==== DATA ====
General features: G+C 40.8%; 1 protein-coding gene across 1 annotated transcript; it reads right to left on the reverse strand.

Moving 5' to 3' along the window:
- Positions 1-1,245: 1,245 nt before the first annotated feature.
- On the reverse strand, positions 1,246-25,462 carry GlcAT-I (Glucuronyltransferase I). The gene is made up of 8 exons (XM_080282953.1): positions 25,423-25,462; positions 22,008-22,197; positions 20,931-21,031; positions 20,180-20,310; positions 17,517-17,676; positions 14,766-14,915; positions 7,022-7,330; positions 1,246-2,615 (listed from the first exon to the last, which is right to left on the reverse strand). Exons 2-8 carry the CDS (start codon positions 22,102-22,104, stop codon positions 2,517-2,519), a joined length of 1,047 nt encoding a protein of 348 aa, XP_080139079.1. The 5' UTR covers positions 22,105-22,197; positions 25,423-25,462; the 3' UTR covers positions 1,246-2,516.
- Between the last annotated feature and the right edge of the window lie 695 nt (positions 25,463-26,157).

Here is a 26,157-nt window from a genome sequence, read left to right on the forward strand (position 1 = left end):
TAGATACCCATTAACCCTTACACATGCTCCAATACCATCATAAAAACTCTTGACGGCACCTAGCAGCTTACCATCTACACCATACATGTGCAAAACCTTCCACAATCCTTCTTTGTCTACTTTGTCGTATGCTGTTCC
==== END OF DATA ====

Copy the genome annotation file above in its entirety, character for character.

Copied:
General features: G+C 40.8%; 1 protein-coding gene across 1 annotated transcript; it reads right to left on the reverse strand.

Moving 5' to 3' along the window:
- Positions 1-1,245: 1,245 nt before the first annotated feature.
- On the reverse strand, positions 1,246-25,462 carry GlcAT-I (Glucuronyltransferase I). The gene is made up of 8 exons (XM_080282953.1): positions 25,423-25,462; positions 22,008-22,197; positions 20,931-21,031; positions 20,180-20,310; positions 17,517-17,676; positions 14,766-14,915; positions 7,022-7,330; positions 1,246-2,615 (listed from the first exon to the last, which is right to left on the reverse strand). Exons 2-8 carry the CDS (start codon positions 22,102-22,104, stop codon positions 2,517-2,519), a joined length of 1,047 nt encoding a protein of 348 aa, XP_080139079.1. The 5' UTR covers positions 22,105-22,197; positions 25,423-25,462; the 3' UTR covers positions 1,246-2,516.
- Between the last annotated feature and the right edge of the window lie 695 nt (positions 25,463-26,157).

Here is a 26,157-nt window from a genome sequence, read left to right on the forward strand (position 1 = left end):
TAGATACCCATTAACCCTTACACATGCTCCAATACCATCATAAAAACTCTTGACGGCACCTAGCAGCTTACCATCTACACCATACATGTGCAAAACCTTCCACAATCCTTCTTTGTCTACTTTGTCGTATGCTGTTCC